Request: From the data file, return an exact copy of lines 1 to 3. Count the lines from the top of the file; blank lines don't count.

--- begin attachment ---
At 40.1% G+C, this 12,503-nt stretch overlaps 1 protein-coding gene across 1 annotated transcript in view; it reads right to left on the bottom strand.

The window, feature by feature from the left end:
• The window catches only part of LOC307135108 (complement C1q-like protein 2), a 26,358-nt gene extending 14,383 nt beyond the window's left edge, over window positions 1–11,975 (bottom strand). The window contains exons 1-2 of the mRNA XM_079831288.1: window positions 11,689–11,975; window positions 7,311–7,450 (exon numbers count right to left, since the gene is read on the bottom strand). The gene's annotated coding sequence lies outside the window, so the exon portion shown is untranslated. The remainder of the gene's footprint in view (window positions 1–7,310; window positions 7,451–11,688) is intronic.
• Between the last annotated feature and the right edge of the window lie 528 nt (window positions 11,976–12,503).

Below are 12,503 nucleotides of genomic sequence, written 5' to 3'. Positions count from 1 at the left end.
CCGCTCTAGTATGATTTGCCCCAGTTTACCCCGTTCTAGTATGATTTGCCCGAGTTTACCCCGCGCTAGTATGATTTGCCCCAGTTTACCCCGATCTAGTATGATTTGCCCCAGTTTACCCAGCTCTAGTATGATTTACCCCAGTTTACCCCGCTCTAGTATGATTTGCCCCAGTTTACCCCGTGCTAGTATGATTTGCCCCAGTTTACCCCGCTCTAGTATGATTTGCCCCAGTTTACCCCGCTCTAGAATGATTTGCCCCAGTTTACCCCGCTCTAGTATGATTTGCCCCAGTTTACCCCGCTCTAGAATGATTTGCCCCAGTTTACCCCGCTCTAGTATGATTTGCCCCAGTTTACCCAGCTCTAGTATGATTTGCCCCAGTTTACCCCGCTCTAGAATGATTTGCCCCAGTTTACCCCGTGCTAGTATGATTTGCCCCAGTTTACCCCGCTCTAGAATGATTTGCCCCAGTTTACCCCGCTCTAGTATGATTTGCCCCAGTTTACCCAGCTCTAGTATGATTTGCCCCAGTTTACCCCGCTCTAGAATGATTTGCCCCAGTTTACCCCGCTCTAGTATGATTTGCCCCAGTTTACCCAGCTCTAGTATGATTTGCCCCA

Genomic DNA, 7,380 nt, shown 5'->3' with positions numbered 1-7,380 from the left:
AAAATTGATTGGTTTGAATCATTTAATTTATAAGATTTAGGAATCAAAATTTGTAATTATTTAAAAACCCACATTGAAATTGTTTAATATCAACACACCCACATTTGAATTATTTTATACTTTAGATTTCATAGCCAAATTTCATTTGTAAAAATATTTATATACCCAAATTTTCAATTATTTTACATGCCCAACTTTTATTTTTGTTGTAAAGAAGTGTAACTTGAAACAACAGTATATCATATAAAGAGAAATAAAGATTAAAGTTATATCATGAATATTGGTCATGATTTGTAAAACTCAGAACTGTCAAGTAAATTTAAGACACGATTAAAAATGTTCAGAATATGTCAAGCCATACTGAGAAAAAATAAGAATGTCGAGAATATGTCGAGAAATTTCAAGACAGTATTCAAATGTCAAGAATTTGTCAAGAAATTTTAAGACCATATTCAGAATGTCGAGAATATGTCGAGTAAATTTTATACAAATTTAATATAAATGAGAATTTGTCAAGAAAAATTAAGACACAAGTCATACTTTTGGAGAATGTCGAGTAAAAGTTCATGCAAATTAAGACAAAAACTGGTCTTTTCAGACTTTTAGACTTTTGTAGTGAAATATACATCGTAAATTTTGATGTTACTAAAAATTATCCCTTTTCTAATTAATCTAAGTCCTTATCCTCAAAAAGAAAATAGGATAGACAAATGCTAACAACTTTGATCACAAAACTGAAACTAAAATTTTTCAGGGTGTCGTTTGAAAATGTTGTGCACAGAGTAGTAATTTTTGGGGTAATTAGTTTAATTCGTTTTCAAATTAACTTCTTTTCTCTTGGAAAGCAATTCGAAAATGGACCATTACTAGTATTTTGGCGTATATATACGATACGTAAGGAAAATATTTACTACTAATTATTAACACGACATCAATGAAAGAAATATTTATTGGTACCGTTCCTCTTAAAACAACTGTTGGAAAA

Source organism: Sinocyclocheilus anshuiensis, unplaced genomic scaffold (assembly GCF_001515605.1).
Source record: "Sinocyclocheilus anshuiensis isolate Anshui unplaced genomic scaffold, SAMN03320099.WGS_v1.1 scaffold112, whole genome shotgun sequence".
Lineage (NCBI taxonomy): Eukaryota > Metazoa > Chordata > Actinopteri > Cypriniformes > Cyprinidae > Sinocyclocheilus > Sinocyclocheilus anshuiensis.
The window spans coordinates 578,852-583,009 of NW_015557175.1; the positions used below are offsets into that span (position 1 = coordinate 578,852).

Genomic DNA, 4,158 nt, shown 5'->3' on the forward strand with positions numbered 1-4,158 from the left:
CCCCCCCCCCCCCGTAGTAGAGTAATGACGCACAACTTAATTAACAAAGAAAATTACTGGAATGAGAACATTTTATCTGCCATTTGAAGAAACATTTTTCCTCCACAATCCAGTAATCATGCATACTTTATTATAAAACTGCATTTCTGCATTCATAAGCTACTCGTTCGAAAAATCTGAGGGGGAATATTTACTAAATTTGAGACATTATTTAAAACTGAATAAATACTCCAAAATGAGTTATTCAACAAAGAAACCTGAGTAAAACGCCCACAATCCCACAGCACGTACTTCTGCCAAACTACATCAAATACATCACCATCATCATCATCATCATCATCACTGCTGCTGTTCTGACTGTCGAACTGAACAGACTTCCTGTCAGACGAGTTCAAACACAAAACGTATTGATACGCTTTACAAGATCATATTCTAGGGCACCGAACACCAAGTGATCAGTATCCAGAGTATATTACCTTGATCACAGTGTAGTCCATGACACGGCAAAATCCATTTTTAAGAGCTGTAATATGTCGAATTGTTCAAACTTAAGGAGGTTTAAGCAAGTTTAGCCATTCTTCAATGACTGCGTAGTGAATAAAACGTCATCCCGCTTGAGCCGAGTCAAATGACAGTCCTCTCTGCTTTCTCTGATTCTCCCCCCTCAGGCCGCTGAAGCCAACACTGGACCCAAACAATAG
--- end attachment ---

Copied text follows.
At 40.1% G+C, this 12,503-nt stretch overlaps 1 protein-coding gene across 1 annotated transcript in view; it reads right to left on the bottom strand.

The window, feature by feature from the left end:
• The window catches only part of LOC307135108 (complement C1q-like protein 2), a 26,358-nt gene extending 14,383 nt beyond the window's left edge, over window positions 1–11,975 (bottom strand). The window contains exons 1-2 of the mRNA XM_079831288.1: window positions 11,689–11,975; window positions 7,311–7,450 (exon numbers count right to left, since the gene is read on the bottom strand). The gene's annotated coding sequence lies outside the window, so the exon portion shown is untranslated. The remainder of the gene's footprint in view (window positions 1–7,310; window positions 7,451–11,688) is intronic.